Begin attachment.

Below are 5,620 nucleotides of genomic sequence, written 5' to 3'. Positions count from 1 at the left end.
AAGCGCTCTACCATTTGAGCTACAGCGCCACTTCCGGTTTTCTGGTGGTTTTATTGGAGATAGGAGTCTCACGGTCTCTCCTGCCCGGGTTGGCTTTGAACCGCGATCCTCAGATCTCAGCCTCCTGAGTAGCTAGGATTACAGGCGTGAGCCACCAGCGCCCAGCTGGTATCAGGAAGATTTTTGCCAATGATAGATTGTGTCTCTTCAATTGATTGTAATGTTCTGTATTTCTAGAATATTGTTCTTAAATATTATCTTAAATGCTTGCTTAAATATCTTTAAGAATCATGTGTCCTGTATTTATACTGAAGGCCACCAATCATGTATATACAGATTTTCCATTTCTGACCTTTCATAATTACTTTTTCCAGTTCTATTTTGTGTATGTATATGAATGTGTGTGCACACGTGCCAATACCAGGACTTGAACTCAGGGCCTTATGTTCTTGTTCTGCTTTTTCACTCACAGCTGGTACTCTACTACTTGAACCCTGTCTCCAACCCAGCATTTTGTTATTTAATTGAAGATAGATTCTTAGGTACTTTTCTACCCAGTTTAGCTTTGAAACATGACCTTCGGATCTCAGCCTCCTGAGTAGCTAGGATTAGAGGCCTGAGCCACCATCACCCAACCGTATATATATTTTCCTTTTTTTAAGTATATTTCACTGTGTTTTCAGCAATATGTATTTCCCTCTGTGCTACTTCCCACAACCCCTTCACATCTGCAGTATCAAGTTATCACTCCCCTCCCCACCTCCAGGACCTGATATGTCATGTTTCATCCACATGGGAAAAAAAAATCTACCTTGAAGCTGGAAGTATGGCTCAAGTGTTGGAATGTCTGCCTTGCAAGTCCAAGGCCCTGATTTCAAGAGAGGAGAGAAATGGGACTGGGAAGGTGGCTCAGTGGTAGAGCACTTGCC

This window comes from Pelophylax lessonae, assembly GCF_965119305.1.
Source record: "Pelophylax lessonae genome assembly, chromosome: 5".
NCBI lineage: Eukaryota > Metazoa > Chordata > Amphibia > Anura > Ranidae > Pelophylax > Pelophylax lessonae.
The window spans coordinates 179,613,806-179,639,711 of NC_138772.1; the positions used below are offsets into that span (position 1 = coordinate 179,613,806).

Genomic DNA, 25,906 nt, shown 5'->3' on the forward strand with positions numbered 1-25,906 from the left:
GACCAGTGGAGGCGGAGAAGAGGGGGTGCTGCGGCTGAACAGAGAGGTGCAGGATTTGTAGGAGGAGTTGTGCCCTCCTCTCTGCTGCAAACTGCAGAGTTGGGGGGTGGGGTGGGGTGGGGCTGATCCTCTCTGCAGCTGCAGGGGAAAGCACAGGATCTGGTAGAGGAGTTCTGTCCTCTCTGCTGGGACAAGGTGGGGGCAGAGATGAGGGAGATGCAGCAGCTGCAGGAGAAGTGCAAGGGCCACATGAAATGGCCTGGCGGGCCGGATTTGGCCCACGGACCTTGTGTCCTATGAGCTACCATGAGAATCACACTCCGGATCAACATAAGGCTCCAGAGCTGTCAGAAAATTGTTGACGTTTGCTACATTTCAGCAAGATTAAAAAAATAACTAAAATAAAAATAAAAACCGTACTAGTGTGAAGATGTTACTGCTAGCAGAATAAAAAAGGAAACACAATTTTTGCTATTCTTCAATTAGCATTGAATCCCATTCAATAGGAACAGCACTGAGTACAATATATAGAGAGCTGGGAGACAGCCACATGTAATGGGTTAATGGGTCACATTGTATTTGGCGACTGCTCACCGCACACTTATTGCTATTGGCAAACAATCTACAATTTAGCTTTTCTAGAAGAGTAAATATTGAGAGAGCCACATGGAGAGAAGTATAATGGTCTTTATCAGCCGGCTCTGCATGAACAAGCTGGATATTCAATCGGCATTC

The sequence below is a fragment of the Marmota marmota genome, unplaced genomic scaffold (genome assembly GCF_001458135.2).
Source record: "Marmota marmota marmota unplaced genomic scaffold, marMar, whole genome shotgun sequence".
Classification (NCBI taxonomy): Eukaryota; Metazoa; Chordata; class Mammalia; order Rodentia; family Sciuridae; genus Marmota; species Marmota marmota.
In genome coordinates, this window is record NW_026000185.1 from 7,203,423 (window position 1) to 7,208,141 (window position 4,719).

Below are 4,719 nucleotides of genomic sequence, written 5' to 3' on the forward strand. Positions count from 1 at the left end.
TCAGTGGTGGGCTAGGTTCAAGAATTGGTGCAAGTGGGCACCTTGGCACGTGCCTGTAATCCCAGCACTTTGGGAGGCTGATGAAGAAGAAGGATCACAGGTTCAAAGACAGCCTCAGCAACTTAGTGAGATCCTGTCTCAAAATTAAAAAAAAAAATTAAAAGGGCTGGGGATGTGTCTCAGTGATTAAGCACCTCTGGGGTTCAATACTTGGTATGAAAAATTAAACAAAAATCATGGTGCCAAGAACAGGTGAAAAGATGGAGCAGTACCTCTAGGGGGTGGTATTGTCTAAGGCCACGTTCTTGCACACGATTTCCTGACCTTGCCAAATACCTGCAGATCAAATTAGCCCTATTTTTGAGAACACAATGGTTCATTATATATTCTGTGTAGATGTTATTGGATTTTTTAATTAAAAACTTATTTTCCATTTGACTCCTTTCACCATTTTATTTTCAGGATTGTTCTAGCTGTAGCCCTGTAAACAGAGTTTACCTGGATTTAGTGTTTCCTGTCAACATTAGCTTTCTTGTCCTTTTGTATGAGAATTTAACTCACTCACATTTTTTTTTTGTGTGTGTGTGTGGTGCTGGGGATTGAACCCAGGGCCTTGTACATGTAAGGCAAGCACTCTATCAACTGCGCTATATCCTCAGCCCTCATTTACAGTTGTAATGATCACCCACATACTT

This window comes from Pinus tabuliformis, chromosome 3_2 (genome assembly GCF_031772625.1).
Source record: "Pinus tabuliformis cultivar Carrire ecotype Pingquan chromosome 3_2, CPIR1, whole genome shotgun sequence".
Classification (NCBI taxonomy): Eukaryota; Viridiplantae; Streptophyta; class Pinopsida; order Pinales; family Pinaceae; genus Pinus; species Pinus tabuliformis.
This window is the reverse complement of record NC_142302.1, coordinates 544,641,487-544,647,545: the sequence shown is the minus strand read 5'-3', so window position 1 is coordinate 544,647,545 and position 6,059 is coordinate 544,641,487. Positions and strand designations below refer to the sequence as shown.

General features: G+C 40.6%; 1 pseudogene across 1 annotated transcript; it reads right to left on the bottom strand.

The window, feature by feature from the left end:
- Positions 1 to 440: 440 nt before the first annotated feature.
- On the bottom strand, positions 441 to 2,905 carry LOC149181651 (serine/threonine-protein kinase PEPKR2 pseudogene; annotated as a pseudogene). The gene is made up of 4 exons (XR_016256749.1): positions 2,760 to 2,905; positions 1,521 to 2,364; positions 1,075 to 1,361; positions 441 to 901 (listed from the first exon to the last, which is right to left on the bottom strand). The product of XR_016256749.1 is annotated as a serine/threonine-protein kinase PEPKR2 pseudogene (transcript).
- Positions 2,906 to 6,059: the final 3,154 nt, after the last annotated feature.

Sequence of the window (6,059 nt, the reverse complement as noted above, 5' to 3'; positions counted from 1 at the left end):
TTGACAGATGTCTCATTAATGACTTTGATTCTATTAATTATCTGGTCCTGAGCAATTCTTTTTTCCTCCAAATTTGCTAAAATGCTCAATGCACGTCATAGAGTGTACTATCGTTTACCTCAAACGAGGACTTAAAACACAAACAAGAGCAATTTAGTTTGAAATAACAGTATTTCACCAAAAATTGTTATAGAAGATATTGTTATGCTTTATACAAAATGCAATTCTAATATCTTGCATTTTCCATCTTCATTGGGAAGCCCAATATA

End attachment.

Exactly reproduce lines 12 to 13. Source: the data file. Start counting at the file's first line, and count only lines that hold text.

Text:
In genome coordinates, this window is record NW_026000185.1 from 7,203,423 (window position 1) to 7,208,141 (window position 4,719).

Below are 4,719 nucleotides of genomic sequence, written 5' to 3' on the forward strand. Positions count from 1 at the left end.